Wanted: Potassium (K)

By: Katherine Bailey

Nickname: Pot- Ash


Potassium has many different physical features.
  • Protons- 19
  • Neutrons- 20
  • Electrons-19
  • K is the symbol for potassium
  • Atomic number- 19
  • Atomic mass- 39.1
  • Solid (at room temperature)
  • Slivery- white metal
  • Density- .86 grams/cc
  • Melting point- 64.48 degrees Celsius
  • Boiling point- 759 degrees Celsius
  • Reactive to metal
  • Does not have smell
Be on the lookout for any element that matches this description!

Where Can Potassium Be Found

Potassium can be found in various place and it has very many uses. First, it is the 19th element on the periodic table, and it is in the first group. Potassium is never found in its native state; only in a compound. Also 1.5% of the Earth's crust is made of potassium. It is the 7th most common element in the world. Potassium is found in plants, the sea, most volcanic (igneous) rocks, in our cells, and in most of our food.

Some of its uses include:
  • Gunpowder
  • Glass Making
  • Soap
  • Laundry Detergent
  • Fertilizer
  • Nuclear Reactions
  • Fireworks
  • Salt
  • Industrial Chemical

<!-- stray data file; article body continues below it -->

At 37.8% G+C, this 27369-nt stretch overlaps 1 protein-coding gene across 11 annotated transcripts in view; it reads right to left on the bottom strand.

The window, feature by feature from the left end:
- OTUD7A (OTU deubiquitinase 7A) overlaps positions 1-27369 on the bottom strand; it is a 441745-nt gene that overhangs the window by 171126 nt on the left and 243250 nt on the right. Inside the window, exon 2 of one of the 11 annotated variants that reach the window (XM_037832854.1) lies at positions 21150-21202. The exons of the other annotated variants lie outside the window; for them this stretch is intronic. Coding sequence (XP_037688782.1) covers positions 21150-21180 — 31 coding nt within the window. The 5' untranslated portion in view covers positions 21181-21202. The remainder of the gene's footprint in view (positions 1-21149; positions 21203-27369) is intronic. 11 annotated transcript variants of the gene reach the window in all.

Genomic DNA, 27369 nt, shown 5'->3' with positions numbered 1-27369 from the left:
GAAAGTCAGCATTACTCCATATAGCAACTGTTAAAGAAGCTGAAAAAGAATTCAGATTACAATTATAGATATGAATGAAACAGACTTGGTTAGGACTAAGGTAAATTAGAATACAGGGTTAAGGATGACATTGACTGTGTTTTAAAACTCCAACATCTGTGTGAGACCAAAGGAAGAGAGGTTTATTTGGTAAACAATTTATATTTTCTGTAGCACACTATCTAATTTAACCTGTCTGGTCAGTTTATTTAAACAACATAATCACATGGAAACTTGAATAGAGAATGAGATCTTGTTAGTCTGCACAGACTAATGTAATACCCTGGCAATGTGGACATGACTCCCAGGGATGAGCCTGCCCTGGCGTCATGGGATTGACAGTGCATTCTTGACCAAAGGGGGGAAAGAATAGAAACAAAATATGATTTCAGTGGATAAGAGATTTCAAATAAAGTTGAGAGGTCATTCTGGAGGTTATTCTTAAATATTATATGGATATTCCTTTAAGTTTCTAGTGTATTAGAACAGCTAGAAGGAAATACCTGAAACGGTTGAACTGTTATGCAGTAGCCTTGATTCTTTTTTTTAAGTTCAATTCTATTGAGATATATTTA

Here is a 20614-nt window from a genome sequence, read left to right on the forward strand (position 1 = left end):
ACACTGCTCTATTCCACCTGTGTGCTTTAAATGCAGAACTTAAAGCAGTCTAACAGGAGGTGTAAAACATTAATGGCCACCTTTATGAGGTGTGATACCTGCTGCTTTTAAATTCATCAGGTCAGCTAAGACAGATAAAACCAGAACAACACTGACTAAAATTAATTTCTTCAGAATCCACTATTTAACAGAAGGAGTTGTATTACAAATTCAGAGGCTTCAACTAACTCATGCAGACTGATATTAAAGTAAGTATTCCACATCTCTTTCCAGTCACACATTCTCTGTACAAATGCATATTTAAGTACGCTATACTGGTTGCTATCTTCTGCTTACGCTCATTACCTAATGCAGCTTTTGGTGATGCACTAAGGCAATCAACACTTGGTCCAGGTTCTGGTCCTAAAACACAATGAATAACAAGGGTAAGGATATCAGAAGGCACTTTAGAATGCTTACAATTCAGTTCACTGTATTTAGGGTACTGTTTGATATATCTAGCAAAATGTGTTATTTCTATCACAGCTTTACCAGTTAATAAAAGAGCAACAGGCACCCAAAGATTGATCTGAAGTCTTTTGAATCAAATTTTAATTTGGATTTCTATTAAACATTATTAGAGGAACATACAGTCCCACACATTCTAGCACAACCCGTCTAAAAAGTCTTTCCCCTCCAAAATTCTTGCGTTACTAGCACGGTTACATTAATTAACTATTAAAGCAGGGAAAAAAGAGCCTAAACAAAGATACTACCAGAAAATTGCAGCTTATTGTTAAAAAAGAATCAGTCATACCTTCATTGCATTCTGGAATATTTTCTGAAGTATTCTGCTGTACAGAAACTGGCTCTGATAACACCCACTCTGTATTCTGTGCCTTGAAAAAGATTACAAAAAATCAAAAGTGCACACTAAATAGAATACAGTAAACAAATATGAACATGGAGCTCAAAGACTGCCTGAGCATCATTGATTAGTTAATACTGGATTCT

Partners in CRIME

Potassium works with many partners (compounds) during crime.
  • Hydrides (KH)
  • Fluorides (KF)
  • Chlorides (KCl)
  • Iodides (KI)


Potassium was first discovered in 1806 in the Royal Institution, which is located in London, England. The element was discovered by Sir Humphry Davey and assisted by Edmund Davy. Then Potassium was first isolated in 1807. Potassium was the first metal to be isolated.


  • "Potassium: Compounds Information." Potassium»compounds Information [WebElements Periodic Table]. N.p., n.d. Web. 27 Sept. 2015.
  • "Periodic Table and the Elements." Chem4Kids.com: Elements & Periodic Table. N.p., n.d. Web. 27 Sept. 2015.
  • "The Periodic Table." Periodic Table of Elements and Chemistry. N.p., n.d. Web. 27 Sept. 2015.
  • "Potassium." - Element Information, Properties and Uses. N.p., n.d. Web. 27 Sept. 2015.
  • Knapp, Brian. Sodium and Potassium. Danbury, CT: Grolier Educational, 1996. Print.
  • Knapp, Brian. Potassium to Zirconium. Danbury, CT: Grolier Educational, 2002. Print.